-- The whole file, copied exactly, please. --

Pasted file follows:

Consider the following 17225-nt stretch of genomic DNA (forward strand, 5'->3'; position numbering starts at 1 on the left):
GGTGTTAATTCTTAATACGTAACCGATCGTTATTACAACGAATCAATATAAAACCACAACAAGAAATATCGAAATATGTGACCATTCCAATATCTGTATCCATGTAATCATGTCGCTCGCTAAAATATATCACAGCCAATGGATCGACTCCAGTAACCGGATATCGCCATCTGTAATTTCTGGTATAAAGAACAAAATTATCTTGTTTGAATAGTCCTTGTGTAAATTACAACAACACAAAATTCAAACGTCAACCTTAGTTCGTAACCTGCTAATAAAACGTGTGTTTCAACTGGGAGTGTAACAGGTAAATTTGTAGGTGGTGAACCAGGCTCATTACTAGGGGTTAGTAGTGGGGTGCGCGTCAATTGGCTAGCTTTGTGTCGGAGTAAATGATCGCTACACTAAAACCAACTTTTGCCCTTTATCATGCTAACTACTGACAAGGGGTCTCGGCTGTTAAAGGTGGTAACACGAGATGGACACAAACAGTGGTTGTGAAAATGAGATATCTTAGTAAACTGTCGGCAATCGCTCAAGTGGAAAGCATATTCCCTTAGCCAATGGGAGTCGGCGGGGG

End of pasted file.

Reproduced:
Consider the following 17225-nt stretch of genomic DNA (forward strand, 5'->3'; position numbering starts at 1 on the left):
GGTGTTAATTCTTAATACGTAACCGATCGTTATTACAACGAATCAATATAAAACCACAACAAGAAATATCGAAATATGTGACCATTCCAATATCTGTATCCATGTAATCATGTCGCTCGCTAAAATATATCACAGCCAATGGATCGACTCCAGTAACCGGATATCGCCATCTGTAATTTCTGGTATAAAGAACAAAATTATCTTGTTTGAATAGTCCTTGTGTAAATTACAACAACACAAAATTCAAACGTCAACCTTAGTTCGTAACCTGCTAATAAAACGTGTGTTTCAACTGGGAGTGTAACAGGTAAATTTGTAGGTGGTGAACCAGGCTCATTACTAGGGGTTAGTAGTGGGGTGCGCGTCAATTGGCTAGCTTTGTGTCGGAGTAAATGATCGCTACACTAAAACCAACTTTTGCCCTTTATCATGCTAACTACTGACAAGGGGTCTCGGCTGTTAAAGGTGGTAACACGAGATGGACACAAACAGTGGTTGTGAAAATGAGATATCTTAGTAAACTGTCGGCAATCGCTCAAGTGGAAAGCATATTCCCTTAGCCAATGGGAGTCGGCGGGGG